This answer is a small modification of the answer of Denis Serre. I added for reader's convenience: (1) the result is slightly more general; (2) the answer contains much more details; (3) I am using a convolution by mollification approximation instead of inf-convolution.

Since convex functions satisfy
$$
\langle \nabla f(x)-\nabla f(y),x-y\rangle\geq 0,
$$
it suffices to prove the following more general result.

**Theorem.**
Let $f\in C^1(\mathbb{R}^n)$ and let $L>0$.Then the following conditions are equivalent:
\begin{equation}
(1)\ \ \ \ \ \ \ \ \ \ \ \ \ \ \ |\langle\nabla f(x)-\nabla f(y),x-y\rangle|\leq L|x-y|^2
\quad
\text{for all $x,y\in\mathbb{R}^n$.}
\end{equation}
\begin{equation}
(2)\ \ \ \ \ \ \ \ \ \ \ \ \ \ \ \ \ \ \ \ \ \ \ \ \ \ \ \ \ \ \ |\nabla f(x)-\nabla f(y)|\leq L|x-y|
\quad
\text{for all $x,y\in\mathbb{R}^n$.}
\end{equation}

**Proof.**
While the implication (2) to (1) is obvious the other is not so we will prove the implication from (2) to (1) now.
Assume first that $f\in C^\infty(\mathbb{R}^n)$. For $|u|=1$, (1) yields,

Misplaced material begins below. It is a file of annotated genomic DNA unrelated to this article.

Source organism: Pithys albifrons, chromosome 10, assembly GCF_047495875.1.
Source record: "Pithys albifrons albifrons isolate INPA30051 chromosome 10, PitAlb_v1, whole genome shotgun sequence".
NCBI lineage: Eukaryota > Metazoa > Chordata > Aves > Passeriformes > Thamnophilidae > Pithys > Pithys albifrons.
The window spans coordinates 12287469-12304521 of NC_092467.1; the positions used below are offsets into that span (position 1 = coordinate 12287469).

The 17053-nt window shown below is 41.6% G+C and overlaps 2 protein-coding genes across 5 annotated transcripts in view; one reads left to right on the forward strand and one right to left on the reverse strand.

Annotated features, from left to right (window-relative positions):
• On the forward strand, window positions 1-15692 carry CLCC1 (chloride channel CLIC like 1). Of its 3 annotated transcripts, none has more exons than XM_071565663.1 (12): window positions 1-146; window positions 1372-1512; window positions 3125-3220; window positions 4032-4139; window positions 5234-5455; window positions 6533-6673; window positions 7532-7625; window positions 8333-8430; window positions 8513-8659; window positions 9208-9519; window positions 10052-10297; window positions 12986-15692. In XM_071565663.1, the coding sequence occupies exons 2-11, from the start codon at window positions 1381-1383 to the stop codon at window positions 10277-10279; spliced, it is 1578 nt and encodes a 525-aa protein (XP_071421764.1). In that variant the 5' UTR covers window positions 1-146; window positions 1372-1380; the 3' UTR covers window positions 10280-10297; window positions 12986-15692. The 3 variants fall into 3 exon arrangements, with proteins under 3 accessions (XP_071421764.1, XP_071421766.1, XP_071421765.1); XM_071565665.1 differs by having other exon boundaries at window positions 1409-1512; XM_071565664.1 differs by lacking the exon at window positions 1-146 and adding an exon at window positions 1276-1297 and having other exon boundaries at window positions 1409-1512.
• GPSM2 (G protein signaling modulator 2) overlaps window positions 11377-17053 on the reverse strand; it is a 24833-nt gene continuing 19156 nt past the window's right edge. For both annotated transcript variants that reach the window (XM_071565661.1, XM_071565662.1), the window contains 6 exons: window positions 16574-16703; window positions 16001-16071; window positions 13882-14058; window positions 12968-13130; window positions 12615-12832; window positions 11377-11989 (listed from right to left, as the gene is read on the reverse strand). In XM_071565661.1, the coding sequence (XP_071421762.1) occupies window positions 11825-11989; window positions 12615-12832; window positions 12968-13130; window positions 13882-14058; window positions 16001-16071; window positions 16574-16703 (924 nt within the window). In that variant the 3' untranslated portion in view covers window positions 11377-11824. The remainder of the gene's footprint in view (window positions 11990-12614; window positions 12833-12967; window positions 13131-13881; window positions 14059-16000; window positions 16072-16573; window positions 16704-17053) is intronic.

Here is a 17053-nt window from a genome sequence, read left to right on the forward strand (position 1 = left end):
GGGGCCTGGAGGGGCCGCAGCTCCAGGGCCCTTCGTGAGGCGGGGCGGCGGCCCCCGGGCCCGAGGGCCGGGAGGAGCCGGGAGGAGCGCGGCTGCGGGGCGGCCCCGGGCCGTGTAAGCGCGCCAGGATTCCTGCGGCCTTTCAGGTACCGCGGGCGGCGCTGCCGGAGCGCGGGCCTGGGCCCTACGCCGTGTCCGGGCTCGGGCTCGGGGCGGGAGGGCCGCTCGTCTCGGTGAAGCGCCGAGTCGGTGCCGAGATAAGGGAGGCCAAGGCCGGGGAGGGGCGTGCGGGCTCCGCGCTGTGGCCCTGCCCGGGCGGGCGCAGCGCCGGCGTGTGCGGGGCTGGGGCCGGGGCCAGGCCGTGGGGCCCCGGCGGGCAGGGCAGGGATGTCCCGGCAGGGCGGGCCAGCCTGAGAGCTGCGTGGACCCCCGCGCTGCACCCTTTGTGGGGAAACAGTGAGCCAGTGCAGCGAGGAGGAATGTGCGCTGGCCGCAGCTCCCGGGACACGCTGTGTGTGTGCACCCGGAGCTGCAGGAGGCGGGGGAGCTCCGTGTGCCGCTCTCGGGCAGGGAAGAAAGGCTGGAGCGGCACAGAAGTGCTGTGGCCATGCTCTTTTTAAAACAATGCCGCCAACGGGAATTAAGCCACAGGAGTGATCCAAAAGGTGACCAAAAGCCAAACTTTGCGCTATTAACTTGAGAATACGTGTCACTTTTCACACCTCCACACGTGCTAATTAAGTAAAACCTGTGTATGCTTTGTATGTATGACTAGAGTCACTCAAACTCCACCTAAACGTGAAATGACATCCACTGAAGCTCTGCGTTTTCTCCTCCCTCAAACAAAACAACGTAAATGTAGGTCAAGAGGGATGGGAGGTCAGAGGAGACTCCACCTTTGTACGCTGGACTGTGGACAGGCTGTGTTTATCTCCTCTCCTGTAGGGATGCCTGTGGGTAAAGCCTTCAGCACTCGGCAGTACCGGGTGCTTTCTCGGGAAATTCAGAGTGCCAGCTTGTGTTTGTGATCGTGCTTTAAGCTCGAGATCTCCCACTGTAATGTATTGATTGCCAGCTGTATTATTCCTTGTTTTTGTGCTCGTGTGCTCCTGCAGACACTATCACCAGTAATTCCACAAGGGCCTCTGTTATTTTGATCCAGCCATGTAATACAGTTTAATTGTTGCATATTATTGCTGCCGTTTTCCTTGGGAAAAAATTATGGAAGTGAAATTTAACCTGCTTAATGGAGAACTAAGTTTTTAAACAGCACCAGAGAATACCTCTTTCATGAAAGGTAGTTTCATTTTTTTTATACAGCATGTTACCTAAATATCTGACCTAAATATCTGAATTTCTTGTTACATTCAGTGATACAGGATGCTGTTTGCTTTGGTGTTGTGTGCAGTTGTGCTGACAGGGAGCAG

$$
\left|\left\langle\frac{\nabla f(x+tu)-\nabla f(x)}{t},u\right\rangle\right|\leq L,
$$
so passing to the limit as $t\to 0$ gives
$$
|\langle D^2f(x)u,u\rangle|\leq L.
$$
Since $D^2 f(x)$ is a symmetric matrix, the spectral theorem implies that the operator norm of the matrix $D^2f(x)$ satisfies
$$
\Vert D^2f(x)\Vert = \sup_{|u|=1}|\langle D^2f(x)u,u\rangle|\leq L.
$$
This estimate however, easily implies the result
\begin{equation}
\begin{split}
& |\nabla f(x)-\nabla f(y)|=
\left|\int_0^1\frac{d}{dt}\nabla f(y+t(x-y))\, dt\right|\\
&\leq |x-y|\int_0^1\Vert D^2f(y+t(x-y))\Vert\, dt\leq L|x-y|.
\end{split}
\end{equation}
This completes the proof when$f\in C^\infty$. Assume now that $f\in C^1$ and let $f_\epsilon=f*\varphi_\epsilon$ be a standard approximation by convolution. Recall that $f_\epsilon\in C^\infty$ and $\nabla f_\epsilon=(\nabla f)*\varphi_\epsilon$. We have
\begin{equation}
\begin{split}
&
|\langle \nabla f_\epsilon(x)-\nabla f_\epsilon(y),x-y\rangle|=
\Big|\Big\langle\int_{\mathbb{R}^n} (\nabla f(x-z)-\nabla f(y-z))\varphi_\epsilon(z)\, dz,x-y\Big\rangle\Big|\\
&\leq
\int_{\mathbb{R}^n}
\big|\big\langle \nabla f(x-z)-\nabla f(y-z)),(x-z)-(y-z)\big\rangle\big|\, \varphi_\epsilon(z)\, dz
\leq L|x-y|^2,
\end{split}
\end{equation}
where the last inequality is a consequence of (1) and $\int_{\mathbb{R}^n}\varphi_\epsilon=1$.
Since $f_\epsilon\in C^\infty$, the first part of the proof yields
$$
|\nabla f_\epsilon(x)-\nabla f_\epsilon(y)|\leq L|x-y|
$$
and the result follows upon passing to the limit as $\epsilon\to 0$.